Sammy Saunders: Yes. So, that’s the story of the Phoenix. All right, then we come to this legendary one, the creature that is the Griffin. Now the Griffin was thought to be the most fearsome creature of all the - of all of them. He was supposed to have a - the body of a lion, the wings, and the beak, and the claws of an eagle. And, it was - let’s see, the Greeks believed the Griffin to be a forerunner - a furious monster of awesome height who fed humans to his - to his young. He was so large that a man could make drinking vessels from his claws. The Griffin dwelt in the land between North Land people and the Mongolians, and the one-eyed tribe of Scythian, often called upon by the gods to guard their treasures or draw the chariot of the sun across the sky. The Griffin was the sworn enemy of horses and one-eyed Scythians who were robbers and thieves. Now, they write about the - the Griffin - was a - I have drawn the chariot of the sun and sometimes those of Jupiter. I am the eternal vigilant - a fierce guardian of gold and treasure. Now, back - back in those days, the - the warriors would have a picture of a Griffin on their - on their armor and everything. It was supposed to be such a fierce fighter and everything that they adopted the Griffin as a shield and for their fighting strength. And, it became quite evident back in the - prominent back in the eleventh and thirteenth century and it was thought that a pair of Griffins would haul the chariot of the sun. So, you see the exaggerations and things that they did with these animals. Now, we come to the Pe-gah-sus - how do you pronounce it, the - I pronounce it Pe-gah-sus. What do you say?

Woman: What is it?

Frank Fenderson: Pegasus.

Sammy Saunders: Pegasus. Pegasus.

Woman: Pegasus.

Sammy Saunders: Pegasus. All right. And, it says, “With a stomp of my hoof I could cause the flow of Hippocrene, the fountain of muses on Mount Helicon, thus I am believed by poets and artists through all time.” Now, the - this is the most gentle of all the fabled animals - was the - was this animal right here. I always called him Pe-gah-sus.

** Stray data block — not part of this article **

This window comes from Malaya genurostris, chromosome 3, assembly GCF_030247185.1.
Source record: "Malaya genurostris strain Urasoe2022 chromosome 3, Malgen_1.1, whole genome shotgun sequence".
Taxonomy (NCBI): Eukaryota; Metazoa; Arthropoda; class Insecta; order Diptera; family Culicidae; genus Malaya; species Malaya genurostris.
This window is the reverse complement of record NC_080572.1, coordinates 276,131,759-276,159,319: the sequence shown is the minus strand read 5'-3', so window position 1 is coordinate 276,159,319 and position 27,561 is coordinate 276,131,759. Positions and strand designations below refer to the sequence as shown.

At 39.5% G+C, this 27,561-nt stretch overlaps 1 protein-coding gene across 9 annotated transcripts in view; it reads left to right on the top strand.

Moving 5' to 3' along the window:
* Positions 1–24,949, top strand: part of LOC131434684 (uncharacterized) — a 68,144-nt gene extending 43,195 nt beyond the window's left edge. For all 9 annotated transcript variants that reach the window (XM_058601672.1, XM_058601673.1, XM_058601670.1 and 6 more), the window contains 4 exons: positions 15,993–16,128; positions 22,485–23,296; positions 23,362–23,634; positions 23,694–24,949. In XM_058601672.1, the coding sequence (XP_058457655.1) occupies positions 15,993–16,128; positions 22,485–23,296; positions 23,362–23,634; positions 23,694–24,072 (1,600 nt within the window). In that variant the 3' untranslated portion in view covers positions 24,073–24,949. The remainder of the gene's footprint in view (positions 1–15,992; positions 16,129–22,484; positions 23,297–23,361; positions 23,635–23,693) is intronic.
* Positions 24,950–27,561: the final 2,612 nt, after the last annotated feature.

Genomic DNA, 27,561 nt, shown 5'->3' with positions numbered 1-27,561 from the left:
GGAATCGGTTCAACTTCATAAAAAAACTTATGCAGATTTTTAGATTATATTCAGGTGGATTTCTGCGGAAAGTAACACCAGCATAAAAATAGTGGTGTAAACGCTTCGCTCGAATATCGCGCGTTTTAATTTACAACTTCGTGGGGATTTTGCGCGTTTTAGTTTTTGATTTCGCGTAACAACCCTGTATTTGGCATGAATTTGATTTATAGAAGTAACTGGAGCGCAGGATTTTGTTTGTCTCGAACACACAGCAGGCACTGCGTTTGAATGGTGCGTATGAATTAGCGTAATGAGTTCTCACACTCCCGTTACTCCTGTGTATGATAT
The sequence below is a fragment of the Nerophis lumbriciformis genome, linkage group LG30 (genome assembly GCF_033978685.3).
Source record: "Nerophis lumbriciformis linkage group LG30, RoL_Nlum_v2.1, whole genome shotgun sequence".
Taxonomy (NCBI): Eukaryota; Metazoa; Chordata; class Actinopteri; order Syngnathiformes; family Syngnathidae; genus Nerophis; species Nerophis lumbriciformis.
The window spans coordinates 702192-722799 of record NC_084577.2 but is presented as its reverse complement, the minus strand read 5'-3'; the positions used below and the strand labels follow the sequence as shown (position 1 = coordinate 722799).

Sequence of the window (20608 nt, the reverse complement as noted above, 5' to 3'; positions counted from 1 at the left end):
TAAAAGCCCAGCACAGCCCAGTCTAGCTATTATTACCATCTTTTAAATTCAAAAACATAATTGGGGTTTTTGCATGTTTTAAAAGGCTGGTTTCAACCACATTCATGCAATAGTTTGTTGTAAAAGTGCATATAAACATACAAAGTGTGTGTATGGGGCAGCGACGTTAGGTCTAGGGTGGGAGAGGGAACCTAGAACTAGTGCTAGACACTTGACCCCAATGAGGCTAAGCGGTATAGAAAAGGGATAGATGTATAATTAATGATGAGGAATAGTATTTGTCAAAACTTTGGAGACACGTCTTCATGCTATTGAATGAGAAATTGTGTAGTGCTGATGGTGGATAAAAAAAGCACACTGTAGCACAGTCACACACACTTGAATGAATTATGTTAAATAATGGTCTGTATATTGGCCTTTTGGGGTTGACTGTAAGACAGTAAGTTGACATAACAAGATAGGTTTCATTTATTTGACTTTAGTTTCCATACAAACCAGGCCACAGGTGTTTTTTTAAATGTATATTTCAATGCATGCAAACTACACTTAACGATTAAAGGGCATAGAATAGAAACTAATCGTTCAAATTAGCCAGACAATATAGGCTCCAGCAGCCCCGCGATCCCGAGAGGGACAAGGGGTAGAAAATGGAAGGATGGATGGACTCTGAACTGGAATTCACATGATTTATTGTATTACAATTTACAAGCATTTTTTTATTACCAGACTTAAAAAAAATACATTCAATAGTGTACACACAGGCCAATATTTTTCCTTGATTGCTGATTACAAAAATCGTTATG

Jane Dudley: Why don’t you just call it what you were calling it.

Sammy Saunders: Yes, and he was - comes from Greek mythology, and he was caught and tamed by - by Athena. It was presented to the muses and kept north - in North Corinth. Hearing of the flying horse’s wondrous powers, the Corinthian folk hero of Bellerophon (indistinct word) tried to catch the goddess and failed. (Indistinct words) He slept in the temple of Athens and there the goddess appeared to him with a - with a magic bridle and with this - remained there when he awoke and after he awoke this bridle was there and with the bridle he was able to catch Pegasus and put the bridle on him and ride him. And, it was this - this Bellerophon was a great hero in Greek mythology and he - he slew the animal Chimera. The Chimera was another wild beast, you know, and if I read right, Chimera was a lion with two heads. He had the head of a goat and the tail of a serpent. So, you what imagination - fantasy these people had - must of had in those days. But, he was supposed to have killed this - this animal with the aid of Pegasus. Well, Pegasus - then he tried to reach the Mount Olympus but was thrown from Pegasus and Pegasus went on to make it to Olympus and there he was carrier - became the (indistinct word) horse of Jove, and he had these lightning bolts and everything was supposed to be carried by Pegasus. Pegasus was the - became the symbol of poets (indistinct words) and the emblem of the creative arts. So you see, poets and things get a hold of things like this and they are bound to exaggerate on them. You take in Russia. There’s a painting in Russia which is supposed to have miraculous fame, and the most famous of all Russian paintings, you know, the Virgin of Landemer - Landemer - Vandemer, and it was painted in the early 12th century and actually in Russia they do have this painting and they revere this painting because it was supposed to save Russia on three different occasions. And, one of the occasions was when Napoleon invaded the - Russia in 1812. By the - this Virgin picture was supposed to have been the thing that saved Russia. So you see the thing about these is that they may have existed and they could have existed but poets and things get along - and then they attach so much of this fantasy to them that it’s pretty hard to believe that anything - but it’s not to hard to believe that animals such as this may at one time existed, because we know that prehistoric animals have existed and they’ve found bones of them and created animals that we never believed were on this earth but they were on this earth. And, so that is just a little piece of history that I thought maybe you might enjoy better than you would me talking about pigeons. (Applause) Thank you very much. If anyone wants to examine these - they can look at them and everything, but I just hope they would pick them up by the bottom and don’t handle them too much because they are pretty fragile.

Millie Winckle: Sammy, could I see your pictures of - that thing that came with your horse.

Sammy Saunders: Yes.

Millie Winckle: Thank you.

Jane Dudley: Thank you very, very much, Sammy. It’s just been a real joy to hear all this.

Woman: An education.

Jane Dudley: Yes, an education.